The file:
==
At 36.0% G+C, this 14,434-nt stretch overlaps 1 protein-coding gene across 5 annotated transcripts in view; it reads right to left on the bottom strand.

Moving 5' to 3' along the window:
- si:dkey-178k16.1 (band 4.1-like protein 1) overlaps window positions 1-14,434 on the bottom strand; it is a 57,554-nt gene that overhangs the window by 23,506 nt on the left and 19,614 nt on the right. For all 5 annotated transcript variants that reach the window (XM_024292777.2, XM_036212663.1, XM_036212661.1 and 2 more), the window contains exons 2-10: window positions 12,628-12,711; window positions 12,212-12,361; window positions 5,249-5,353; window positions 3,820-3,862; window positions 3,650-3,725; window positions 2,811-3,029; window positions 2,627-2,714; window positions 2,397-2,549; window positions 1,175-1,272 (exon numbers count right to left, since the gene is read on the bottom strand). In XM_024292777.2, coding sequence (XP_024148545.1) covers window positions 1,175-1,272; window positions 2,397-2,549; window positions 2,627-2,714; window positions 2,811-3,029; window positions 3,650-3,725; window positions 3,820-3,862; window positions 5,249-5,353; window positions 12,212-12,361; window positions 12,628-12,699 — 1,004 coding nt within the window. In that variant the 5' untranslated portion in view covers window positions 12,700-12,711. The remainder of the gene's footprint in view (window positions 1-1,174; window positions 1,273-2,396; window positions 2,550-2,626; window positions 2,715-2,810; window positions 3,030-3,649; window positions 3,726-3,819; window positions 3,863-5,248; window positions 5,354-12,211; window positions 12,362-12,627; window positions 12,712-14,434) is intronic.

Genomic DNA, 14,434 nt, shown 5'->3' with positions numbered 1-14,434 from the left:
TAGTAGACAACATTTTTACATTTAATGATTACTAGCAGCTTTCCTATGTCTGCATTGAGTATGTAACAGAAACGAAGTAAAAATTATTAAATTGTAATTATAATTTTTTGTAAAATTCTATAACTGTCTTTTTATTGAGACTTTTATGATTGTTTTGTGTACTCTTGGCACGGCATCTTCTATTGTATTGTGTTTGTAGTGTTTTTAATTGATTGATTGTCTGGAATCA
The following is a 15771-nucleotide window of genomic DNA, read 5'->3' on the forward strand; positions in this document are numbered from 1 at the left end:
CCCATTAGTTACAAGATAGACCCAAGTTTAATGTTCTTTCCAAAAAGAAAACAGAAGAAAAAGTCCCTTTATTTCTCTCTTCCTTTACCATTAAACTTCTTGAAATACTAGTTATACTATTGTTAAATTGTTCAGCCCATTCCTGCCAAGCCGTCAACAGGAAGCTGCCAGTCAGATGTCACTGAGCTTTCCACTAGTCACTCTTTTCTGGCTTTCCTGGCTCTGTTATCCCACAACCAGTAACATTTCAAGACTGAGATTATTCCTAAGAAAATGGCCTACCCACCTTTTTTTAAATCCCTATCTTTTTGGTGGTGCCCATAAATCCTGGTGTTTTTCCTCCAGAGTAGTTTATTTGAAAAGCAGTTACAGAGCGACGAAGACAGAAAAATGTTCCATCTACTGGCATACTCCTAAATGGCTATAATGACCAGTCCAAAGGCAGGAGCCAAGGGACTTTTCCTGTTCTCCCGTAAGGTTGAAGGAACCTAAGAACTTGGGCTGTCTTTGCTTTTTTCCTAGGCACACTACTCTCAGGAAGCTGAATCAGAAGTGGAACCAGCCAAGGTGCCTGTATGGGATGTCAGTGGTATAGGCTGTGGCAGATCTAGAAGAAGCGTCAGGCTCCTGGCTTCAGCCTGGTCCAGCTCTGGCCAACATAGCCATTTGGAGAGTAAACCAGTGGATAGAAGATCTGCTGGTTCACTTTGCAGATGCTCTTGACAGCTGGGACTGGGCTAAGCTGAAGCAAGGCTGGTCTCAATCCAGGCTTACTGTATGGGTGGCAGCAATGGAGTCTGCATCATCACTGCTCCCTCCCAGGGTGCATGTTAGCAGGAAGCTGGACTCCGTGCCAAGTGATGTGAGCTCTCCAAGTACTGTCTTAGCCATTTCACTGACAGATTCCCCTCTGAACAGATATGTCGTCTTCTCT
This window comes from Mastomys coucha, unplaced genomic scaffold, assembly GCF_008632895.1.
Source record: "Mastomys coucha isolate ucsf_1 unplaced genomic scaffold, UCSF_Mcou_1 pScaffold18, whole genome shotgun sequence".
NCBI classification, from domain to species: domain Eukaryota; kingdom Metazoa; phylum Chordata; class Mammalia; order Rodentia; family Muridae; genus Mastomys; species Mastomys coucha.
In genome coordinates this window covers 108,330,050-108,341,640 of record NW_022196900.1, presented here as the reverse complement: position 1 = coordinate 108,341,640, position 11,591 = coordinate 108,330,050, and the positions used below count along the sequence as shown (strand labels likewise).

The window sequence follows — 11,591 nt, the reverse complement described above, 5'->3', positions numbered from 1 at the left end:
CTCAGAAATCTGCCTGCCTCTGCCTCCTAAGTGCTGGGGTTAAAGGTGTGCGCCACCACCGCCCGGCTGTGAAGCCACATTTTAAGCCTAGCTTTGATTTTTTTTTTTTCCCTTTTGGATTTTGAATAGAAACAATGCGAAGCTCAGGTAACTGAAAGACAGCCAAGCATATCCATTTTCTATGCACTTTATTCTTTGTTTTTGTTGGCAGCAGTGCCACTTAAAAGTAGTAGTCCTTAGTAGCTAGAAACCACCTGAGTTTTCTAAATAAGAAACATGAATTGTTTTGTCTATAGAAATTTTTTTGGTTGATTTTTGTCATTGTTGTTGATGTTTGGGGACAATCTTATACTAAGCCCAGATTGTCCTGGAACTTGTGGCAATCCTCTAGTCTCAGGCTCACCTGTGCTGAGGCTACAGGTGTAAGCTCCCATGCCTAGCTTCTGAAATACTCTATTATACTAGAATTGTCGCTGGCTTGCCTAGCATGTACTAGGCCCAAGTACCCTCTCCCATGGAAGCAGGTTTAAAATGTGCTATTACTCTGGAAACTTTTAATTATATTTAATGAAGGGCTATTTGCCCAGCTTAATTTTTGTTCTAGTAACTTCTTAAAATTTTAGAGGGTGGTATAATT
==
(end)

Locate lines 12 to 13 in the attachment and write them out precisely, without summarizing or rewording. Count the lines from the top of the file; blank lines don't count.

The window sequence follows — 11,591 nt, the reverse complement described above, 5'->3', positions numbered from 1 at the left end:
CTCAGAAATCTGCCTGCCTCTGCCTCCTAAGTGCTGGGGTTAAAGGTGTGCGCCACCACCGCCCGGCTGTGAAGCCACATTTTAAGCCTAGCTTTGATTTTTTTTTTTTCCCTTTTGGATTTTGAATAGAAACAATGCGAAGCTCAGGTAACTGAAAGACAGCCAAGCATATCCATTTTCTATGCACTTTATTCTTTGTTTTTGTTGGCAGCAGTGCCACTTAAAAGTAGTAGTCCTTAGTAGCTAGAAACCACCTGAGTTTTCTAAATAAGAAACATGAATTGTTTTGTCTATAGAAATTTTTTTGGTTGATTTTTGTCATTGTTGTTGATGTTTGGGGACAATCTTATACTAAGCCCAGATTGTCCTGGAACTTGTGGCAATCCTCTAGTCTCAGGCTCACCTGTGCTGAGGCTACAGGTGTAAGCTCCCATGCCTAGCTTCTGAAATACTCTATTATACTAGAATTGTCGCTGGCTTGCCTAGCATGTACTAGGCCCAAGTACCCTCTCCCATGGAAGCAGGTTTAAAATGTGCTATTACTCTGGAAACTTTTAATTATATTTAATGAAGGGCTATTTGCCCAGCTTAATTTTTGTTCTAGTAACTTCTTAAAATTTTAGAGGGTGGTATAATT